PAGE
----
II. Secondary Literature. The clearest account of Miescher’s work on the chemistry of the nucleus is by A. Mirsky, “The Discovery of DNA,” in Scientific American, 218 (1967), 78–88. Biographical information is in M. de Meuron-Landot, “Friedrich Miescher, l’homme qui a découvert les acides nucléiques,” in Histoire de la médecine, 15 (1965), 2–25. Earlier studies include the following: K. Spiro, Zur Erinnerung an Schönbein, Miescher und Bunge (Basel, 1922), originally published in Basler Nachrichten, 12 and 19 Feb. 1922; J. P. Greenstein, “Friedrich Miescher, 1844–1895. Founder of Nuclear Chemistry,” in Scientific Monthly, 57 (1943), 523–532. The best obituary notice is A. Jaquet, “Professor Friedrich Miescher Nachruf,” in Verhandlungen der Naturforschenden Gesellschaft in Basel, 11 (1897), 399–417. Further information is contained in F. Suter et al., Friedrich Miescher, 1844–1895. Vorträge gehalten anlässlich der Feier zum hunderte Geburtstag von Professor Friedrich Miescher in der Aula der Universität Basel am 15 Juni 1944 (Basel, 1944); and in Helvetica physiologica et pharmacologica acta, supp. 2 (1944).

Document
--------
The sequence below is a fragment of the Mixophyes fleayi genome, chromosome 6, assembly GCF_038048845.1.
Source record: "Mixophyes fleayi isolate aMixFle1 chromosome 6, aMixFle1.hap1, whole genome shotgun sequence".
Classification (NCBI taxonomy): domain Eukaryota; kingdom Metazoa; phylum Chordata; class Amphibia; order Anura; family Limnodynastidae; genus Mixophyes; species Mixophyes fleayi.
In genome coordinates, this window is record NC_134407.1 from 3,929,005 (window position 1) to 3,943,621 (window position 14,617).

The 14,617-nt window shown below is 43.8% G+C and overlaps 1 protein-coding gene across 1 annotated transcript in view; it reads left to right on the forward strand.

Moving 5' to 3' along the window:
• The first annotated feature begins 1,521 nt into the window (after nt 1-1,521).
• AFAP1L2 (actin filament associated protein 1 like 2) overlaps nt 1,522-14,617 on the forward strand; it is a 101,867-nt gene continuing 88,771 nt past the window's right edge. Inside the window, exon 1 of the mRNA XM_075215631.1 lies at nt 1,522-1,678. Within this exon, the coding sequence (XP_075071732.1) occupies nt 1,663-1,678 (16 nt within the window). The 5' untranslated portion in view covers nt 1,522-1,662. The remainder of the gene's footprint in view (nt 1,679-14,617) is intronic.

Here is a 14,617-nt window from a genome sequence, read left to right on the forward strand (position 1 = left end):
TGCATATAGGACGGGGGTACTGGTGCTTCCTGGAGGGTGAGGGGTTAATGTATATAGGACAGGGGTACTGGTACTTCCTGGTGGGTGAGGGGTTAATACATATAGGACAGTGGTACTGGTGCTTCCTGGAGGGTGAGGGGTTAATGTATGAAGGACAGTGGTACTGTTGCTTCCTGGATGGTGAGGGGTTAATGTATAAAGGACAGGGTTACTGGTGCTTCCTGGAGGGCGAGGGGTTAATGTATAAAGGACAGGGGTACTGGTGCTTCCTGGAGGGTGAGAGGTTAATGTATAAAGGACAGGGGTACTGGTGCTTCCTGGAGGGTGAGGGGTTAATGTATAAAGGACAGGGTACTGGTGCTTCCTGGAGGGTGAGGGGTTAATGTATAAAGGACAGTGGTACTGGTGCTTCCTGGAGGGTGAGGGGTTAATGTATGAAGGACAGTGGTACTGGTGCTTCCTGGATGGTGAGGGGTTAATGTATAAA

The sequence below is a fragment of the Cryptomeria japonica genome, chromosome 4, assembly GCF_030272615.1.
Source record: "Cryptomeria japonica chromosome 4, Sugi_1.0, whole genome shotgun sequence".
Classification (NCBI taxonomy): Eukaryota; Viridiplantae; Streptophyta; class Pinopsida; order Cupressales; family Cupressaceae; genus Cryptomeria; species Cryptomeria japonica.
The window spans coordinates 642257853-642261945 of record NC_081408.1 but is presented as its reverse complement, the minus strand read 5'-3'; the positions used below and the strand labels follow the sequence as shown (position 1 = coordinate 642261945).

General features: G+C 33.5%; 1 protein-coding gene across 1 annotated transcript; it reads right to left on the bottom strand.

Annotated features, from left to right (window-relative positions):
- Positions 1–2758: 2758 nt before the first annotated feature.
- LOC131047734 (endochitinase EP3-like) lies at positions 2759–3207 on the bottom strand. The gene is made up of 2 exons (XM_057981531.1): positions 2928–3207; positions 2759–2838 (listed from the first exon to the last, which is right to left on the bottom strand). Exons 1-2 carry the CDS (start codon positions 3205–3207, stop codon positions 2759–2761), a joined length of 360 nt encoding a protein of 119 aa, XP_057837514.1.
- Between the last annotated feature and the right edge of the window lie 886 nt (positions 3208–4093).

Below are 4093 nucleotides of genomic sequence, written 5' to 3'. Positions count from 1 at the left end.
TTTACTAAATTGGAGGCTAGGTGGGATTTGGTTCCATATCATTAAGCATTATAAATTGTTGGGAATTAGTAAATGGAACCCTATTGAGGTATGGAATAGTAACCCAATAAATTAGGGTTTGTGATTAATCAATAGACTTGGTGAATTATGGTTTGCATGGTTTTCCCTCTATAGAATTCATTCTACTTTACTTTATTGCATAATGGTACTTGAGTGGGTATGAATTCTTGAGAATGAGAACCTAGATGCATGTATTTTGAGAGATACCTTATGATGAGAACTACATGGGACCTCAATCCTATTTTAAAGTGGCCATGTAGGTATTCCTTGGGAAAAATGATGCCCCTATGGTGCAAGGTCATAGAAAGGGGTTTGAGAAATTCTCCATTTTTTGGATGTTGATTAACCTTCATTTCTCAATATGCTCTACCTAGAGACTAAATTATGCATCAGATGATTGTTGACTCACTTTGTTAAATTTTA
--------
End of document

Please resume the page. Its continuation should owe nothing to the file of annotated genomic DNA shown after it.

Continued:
Robert Olby